While many governments aspire to evidence-based policy, the researchers say the evidence on experts themselves actually shows that they are highly susceptible to “subjective influences” – from individual values and mood, to whether they stand to gain or lose from a decision – and, while highly credible, experts often vastly overestimate their objectivity and the reliability of peers.   

The researchers caution that conventional approaches of informing policy by seeking advice from either well-regarded individuals or assembling expert panels needs to be balanced with methods that alleviate the effects of psychological and motivational bias.

They offer a straightforward framework for improving expert advice, and say that experts should provide and assess evidence on which decisions are made – but not advise decision makers directly, which can skew impartiality.

“We are not advocating replacing evidence with expert judgements, rather we suggest integrating and improving them,” write professors William Sutherland and Mark Burgman from the universities of Cambridge and Melbourne respectively.

“Policy makers use expert evidence as though it were data. So they should treat expert estimates with the same critical rigour that must be applied to data,” they write.

“Experts must be tested, their biases minimised, their accuracy improved, and their estimates validated with independent evidence. Put simply, experts should be held accountable for their opinions.”

Sutherland and Burgman point out that highly regarded experts are routinely shown to be no better than novices at making judgements.

However, several processes have been shown to improve performances across the spectrum, they say, such as ‘horizon scanning’ – identifying all possible changes and threats – and ‘solution scanning’ – listing all possible options, using both experts and evidence, to reduce the risk of overlooking valuable alternatives.

To get better answers from experts, they need better, more structured questions, say the authors. “A seemingly straightforward question, ‘How many diseased animals are there in the area?’ for example, could be interpreted very differently by different people. Does it include those that are infectious and those that have recovered? What about those yet to be identified?” said Sutherland, from Cambridge’s Department of Zoology.

“Structured question formats that extract upper and lower boundaries, degrees of confidence and force consideration of alternative theories are important for shoring against slides into group-think, or individuals getting ascribed greater credibility based on appearance or background,” he said.

When seeking expert advice, all parties must be clear about what they expect of each other, says Burgman, Director of the Centre of Excellence for Biosecurity Risk Analysis. “Are policy makers expecting estimates of facts, predictions of the outcome of events, or advice on the best course of action?”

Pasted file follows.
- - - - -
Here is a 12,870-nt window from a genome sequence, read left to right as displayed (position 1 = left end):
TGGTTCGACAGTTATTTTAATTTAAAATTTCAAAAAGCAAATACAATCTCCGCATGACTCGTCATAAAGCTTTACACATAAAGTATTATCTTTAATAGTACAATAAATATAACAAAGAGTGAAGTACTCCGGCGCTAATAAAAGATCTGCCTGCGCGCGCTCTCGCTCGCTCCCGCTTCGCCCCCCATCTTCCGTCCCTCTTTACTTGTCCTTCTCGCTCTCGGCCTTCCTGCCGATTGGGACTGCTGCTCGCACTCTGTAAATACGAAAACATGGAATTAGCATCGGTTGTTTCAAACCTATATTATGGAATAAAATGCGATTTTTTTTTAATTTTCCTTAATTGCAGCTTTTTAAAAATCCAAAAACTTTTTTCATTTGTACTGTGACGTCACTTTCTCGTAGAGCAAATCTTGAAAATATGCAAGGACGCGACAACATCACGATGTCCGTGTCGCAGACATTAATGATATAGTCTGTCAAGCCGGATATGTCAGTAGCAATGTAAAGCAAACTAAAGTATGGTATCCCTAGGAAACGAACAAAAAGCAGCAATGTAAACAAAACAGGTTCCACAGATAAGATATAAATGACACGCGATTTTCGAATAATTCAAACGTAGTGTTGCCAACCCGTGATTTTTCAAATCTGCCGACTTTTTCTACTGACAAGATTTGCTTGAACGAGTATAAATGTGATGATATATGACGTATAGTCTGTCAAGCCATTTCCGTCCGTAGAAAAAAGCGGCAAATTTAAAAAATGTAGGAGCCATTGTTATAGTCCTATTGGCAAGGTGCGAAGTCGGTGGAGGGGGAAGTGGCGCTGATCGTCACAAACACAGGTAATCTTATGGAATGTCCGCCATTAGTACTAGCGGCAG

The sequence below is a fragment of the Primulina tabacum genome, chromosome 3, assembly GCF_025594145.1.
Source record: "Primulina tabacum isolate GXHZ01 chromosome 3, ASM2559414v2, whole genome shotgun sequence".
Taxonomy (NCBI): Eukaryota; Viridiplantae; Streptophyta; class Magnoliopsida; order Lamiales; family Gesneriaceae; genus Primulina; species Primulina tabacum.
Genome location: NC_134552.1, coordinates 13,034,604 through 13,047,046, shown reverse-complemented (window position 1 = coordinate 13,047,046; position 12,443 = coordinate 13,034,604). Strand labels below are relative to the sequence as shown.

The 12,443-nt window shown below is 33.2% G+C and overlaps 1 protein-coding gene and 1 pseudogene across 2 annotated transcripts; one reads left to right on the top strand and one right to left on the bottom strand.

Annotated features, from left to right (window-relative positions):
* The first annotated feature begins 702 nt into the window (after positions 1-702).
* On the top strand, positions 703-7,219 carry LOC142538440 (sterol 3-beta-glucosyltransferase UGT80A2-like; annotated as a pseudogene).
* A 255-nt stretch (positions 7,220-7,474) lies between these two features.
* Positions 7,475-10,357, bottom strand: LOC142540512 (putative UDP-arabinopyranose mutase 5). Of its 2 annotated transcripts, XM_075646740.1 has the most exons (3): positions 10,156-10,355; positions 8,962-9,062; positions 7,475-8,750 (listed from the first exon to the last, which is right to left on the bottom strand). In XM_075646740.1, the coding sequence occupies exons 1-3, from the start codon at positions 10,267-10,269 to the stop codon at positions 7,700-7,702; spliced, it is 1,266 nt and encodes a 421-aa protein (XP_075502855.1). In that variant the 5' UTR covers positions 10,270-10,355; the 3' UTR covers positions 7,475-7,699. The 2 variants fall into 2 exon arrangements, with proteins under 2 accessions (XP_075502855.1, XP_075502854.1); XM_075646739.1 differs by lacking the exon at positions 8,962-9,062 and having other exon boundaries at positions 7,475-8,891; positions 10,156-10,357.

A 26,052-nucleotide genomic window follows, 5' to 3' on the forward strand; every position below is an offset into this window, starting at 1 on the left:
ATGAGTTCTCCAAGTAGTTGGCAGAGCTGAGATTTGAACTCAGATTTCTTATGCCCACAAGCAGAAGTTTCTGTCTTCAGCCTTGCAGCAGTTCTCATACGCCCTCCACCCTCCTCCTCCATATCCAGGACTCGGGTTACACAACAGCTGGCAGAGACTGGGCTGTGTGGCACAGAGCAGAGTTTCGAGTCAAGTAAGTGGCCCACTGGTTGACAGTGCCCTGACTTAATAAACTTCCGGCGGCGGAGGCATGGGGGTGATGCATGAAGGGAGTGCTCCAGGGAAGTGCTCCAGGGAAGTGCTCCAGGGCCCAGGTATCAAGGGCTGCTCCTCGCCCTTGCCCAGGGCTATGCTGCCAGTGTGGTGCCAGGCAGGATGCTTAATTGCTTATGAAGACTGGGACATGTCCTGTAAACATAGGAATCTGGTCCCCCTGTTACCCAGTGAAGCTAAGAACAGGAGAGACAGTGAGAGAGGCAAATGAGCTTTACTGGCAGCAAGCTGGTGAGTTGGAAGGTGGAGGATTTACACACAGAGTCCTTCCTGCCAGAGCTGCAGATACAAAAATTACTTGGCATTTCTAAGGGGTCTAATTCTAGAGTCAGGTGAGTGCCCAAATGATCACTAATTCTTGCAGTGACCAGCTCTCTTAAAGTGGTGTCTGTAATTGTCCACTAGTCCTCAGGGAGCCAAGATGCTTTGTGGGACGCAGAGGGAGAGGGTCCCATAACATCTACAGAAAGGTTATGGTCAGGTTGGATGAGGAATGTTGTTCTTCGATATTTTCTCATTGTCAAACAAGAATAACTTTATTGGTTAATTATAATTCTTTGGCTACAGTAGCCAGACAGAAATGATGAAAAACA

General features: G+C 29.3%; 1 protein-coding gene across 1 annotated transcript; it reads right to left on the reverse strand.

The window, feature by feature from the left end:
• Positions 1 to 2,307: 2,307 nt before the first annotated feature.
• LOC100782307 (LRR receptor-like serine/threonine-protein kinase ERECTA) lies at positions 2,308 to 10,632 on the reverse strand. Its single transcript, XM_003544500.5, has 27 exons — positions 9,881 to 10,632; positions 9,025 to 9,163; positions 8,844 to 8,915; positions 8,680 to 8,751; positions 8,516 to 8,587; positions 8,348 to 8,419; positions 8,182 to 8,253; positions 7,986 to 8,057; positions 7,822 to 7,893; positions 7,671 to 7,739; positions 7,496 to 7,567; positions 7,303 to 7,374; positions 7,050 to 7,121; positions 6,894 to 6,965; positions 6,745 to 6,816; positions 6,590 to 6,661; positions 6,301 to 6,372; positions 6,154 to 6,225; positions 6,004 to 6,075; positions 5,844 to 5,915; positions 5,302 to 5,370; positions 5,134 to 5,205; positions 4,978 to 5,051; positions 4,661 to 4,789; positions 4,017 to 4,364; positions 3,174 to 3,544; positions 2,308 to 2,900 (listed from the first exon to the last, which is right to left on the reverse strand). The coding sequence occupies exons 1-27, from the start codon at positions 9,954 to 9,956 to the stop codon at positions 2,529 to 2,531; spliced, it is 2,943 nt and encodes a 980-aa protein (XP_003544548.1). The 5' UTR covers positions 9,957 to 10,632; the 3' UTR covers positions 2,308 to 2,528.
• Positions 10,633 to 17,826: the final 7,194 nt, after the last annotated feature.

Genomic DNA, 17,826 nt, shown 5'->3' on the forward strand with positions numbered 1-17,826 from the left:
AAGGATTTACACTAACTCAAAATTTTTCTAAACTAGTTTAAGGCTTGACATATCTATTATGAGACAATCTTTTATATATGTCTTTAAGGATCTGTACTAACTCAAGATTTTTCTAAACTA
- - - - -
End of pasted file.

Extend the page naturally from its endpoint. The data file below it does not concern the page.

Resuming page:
“Properly managed, experts can help with estimates and predictions, but providing advice assumes the expert shares the same values and objectives as the decision makers. Experts need to stick to helping provide and assess evidence on which such decisions are made,” he said. 

Sutherland and Burgman have created a framework of eight key ways to improve the advice of experts. These include using groups – not individuals – with diverse, carefully selected members well within their expertise areas.

They also caution against being bullied or “starstruck” by the over-assertive or heavyweight. “People who are less self-assured will seek information from a more diverse range of sources, and age, number of qualifications and years of experience do not explain an expert’s ability to predict future events – a finding that applies in studies from geopolitics to ecology,” said Sutherland.

Added Burgman: “Some experts are much better than others at estimation and prediction. However, the only way to tell a good expert from a poor one is to test them. Qualifications and experience don’t help to tell them apart.”

“The cost of ignoring these techniques – of using experts inexpertly – is less accurate information and so more frequent, and more serious, policy failures,” write the researchers. 

Evidence shows that experts are frequently fallible, say leading risk researchers, and policy makers should not act on expert advice without using rigorous methods that balance subjective distortions inherent in expert estimates.

The cost of ignoring these techniques – of using experts inexpertly – is less accurate information and so more frequent, and more serious, policy failures
William Sutherland and Mark Burgman
Experts Only

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Ancient genome from Africa sequenced for the first time

By fpjl2 from University of Cambridge - Department of Zoology. Published on Oct 08, 2015.